Diversity in French startups: a really (un)touchy subject


It comes as no surprise that the US media is pointing fingers at Michael Arrington and that the TechCrunch star is once again under fire. After all, he’s been spit on, gotten into a “friendly” fight with Loic Le Meur, called out prominent Silicon Valley investors and given them a bit of a scare – and he even caused a bit of a commotion on his way out of TechCrunch not too long ago. So what could the Silicon Valley problem child possibly be up to now?

Oh, racism.

Or not. But that’s besides the point. I’m not really here to argue about whether or not Mike’s comment was racist or not. But the situation did make me think about the situation in France…

Le Pen…who?

I remember when Jean-Marie Le Pen made the final cut for the French presidential election in 2002. The fact that the ultra right-wing nationalist politician scored just under 20% of the vote was beyond worrisome. That, combined with the not-so-flattering French stereotypes of being less than friendly with tourists, made France look like it wasn’t a place that really welcomed foreigners in the workplace.

Yes, everyone knows about President Sarkozy’s Hungarian ancestry.

Since, there have been numerous debates over whether France could ever see a black president à la Obama (not likely for 2012) – and any leaders with a hint of a foreign nationality in them (like Rachida Dati, the Minister of Justice) get put under the microscope. But worse, there are questions about whether or not people of a foreign nationality are overlooked in favor of the French when it comes to jobs. I remember having discussions with people who told me that even a foreign-looking name could flag their job application as “no thank you.” Sad, but potentially true.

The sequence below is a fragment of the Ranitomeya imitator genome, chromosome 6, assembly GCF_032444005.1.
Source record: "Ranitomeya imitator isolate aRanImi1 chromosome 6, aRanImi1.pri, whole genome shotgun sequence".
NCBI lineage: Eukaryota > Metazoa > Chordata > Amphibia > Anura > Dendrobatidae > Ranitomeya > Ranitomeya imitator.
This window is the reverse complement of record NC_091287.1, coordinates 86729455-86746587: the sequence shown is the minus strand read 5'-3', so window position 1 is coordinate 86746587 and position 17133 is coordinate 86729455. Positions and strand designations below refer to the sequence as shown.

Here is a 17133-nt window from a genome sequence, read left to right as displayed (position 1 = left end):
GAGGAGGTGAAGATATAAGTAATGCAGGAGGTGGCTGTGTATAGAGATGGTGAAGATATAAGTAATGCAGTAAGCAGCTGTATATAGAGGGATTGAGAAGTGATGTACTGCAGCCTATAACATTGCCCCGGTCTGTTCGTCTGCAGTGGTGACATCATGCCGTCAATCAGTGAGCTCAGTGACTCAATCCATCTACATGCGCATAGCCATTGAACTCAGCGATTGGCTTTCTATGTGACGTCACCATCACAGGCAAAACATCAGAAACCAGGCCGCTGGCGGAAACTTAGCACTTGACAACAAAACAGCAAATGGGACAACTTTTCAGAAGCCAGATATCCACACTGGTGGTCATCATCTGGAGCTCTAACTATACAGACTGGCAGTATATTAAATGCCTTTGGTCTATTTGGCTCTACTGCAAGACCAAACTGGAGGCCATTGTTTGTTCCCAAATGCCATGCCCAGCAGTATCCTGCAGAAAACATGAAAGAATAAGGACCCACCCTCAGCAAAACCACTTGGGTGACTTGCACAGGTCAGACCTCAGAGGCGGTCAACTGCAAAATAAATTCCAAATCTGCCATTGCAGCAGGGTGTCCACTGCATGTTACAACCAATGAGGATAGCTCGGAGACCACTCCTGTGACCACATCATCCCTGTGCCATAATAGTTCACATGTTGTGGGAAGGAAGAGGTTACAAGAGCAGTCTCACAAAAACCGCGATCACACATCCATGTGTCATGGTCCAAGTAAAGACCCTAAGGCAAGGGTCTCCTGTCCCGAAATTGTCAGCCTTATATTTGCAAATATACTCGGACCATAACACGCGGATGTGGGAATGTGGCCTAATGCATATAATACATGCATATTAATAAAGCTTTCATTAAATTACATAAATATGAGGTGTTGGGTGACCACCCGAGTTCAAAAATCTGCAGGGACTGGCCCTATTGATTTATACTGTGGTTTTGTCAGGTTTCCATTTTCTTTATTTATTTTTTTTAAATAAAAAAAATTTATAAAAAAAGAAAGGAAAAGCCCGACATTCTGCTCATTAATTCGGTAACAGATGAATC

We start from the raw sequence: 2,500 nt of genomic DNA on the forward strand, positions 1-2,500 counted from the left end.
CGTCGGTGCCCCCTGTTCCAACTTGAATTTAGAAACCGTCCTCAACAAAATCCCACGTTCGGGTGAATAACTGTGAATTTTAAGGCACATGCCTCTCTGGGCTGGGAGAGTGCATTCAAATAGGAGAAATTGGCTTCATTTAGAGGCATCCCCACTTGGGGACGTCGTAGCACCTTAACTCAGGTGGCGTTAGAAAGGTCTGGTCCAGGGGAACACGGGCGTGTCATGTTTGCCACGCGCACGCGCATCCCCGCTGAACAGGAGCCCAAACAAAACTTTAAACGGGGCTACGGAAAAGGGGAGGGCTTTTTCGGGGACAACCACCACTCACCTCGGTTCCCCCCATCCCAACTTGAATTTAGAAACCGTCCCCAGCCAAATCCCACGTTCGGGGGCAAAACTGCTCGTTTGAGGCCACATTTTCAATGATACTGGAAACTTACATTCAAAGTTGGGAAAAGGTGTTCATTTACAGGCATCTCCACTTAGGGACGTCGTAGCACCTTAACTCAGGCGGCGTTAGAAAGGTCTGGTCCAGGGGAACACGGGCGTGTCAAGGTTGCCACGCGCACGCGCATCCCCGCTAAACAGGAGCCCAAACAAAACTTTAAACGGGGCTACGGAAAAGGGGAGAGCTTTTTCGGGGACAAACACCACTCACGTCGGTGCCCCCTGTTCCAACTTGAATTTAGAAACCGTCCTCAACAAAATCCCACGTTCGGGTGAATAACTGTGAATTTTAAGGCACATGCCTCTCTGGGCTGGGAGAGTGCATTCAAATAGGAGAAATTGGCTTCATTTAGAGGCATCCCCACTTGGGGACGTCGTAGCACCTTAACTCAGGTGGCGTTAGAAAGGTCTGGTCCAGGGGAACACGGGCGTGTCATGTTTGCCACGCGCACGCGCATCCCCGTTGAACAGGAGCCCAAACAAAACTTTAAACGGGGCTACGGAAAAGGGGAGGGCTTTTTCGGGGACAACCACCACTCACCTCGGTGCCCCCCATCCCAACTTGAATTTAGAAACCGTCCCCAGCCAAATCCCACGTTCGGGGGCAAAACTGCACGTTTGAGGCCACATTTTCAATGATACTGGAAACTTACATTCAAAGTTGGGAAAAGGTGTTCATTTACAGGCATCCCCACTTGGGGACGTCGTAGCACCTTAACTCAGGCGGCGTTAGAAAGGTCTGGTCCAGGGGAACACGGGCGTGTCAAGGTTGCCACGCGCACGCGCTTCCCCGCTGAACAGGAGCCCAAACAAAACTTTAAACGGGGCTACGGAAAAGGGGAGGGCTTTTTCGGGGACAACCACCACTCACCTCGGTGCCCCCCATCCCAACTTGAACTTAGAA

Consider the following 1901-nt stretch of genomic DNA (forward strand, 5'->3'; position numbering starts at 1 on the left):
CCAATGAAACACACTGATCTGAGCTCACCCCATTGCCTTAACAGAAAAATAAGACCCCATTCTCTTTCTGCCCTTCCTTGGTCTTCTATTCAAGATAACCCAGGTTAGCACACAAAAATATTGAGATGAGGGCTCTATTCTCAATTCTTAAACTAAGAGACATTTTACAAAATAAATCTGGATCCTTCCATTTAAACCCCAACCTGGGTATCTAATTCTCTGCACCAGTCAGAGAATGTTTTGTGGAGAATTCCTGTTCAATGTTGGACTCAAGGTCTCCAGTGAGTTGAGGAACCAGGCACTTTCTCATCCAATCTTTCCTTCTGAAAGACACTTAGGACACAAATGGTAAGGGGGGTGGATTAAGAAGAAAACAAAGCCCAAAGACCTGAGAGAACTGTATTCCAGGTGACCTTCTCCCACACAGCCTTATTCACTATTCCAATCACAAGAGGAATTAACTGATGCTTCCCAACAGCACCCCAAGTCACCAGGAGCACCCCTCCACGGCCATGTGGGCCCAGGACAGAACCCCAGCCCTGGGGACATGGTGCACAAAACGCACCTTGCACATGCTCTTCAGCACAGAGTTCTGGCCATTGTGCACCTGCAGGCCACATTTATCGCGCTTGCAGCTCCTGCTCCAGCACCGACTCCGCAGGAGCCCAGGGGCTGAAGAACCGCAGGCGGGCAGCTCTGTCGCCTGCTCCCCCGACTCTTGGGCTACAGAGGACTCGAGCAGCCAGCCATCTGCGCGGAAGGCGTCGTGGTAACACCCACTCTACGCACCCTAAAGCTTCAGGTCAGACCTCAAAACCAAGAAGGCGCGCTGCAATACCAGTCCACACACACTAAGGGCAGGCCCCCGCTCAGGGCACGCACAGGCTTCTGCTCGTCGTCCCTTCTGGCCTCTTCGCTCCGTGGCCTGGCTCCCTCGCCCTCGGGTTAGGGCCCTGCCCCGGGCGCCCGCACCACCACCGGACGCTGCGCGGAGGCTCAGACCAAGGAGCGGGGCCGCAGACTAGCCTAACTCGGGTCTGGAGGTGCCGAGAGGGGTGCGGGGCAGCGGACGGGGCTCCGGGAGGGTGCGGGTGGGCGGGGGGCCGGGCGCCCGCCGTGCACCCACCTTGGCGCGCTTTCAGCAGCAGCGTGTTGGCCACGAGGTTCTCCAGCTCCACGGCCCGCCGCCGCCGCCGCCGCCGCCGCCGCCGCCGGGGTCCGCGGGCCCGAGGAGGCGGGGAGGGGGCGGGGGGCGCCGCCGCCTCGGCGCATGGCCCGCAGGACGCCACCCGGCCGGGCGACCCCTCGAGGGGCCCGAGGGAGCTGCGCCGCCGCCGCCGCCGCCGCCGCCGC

The diversity solution: entrepreneurship.

People outside of the French entrepreneurial scene may not know this – but I actually think it’s incredibly diverse. I’ve met people from all kinds of backgrounds, French and non-French, that are able to set-up shop and do business in France. In fact, part of me actually believes that becoming an entrepreneur is an attractive solution to anyone that has difficulty breaking into the French rather traditional and elitist job market. You don’t have to be a graduate of the Haute Ecole de Blah blah blah and the son of I don’t know who (although it probably helps). Obviously, it’s preferable if you speak the local language but I’ve come across numerous entrepreneurs that don’t and are still getting by.

A meritocracy?

Entrepreneurship, by nature, operates as a meritocracy. Or does it? I got into this debate last night with a few entrepreneurs who felt that Arrington was not to blame even if he had never met a black entrepreneur. Well, here’s what one African American entrepreneur has to say about his experience. I find it rather strange that in a place like the United States – a country of entrepreneurs, essentially – that the racial divide would be visible in entrepreneurship. Despite the large number of foreign entrepreneurs, there is an invisible pre-process in many ways. Now I’m wondering, do non-French entrepreneurs feel the same in France?  Potentially. Although I have to argue that the tech entrepreneurial crowd is perhaps the most diverse and least elitist of any “industry” in France.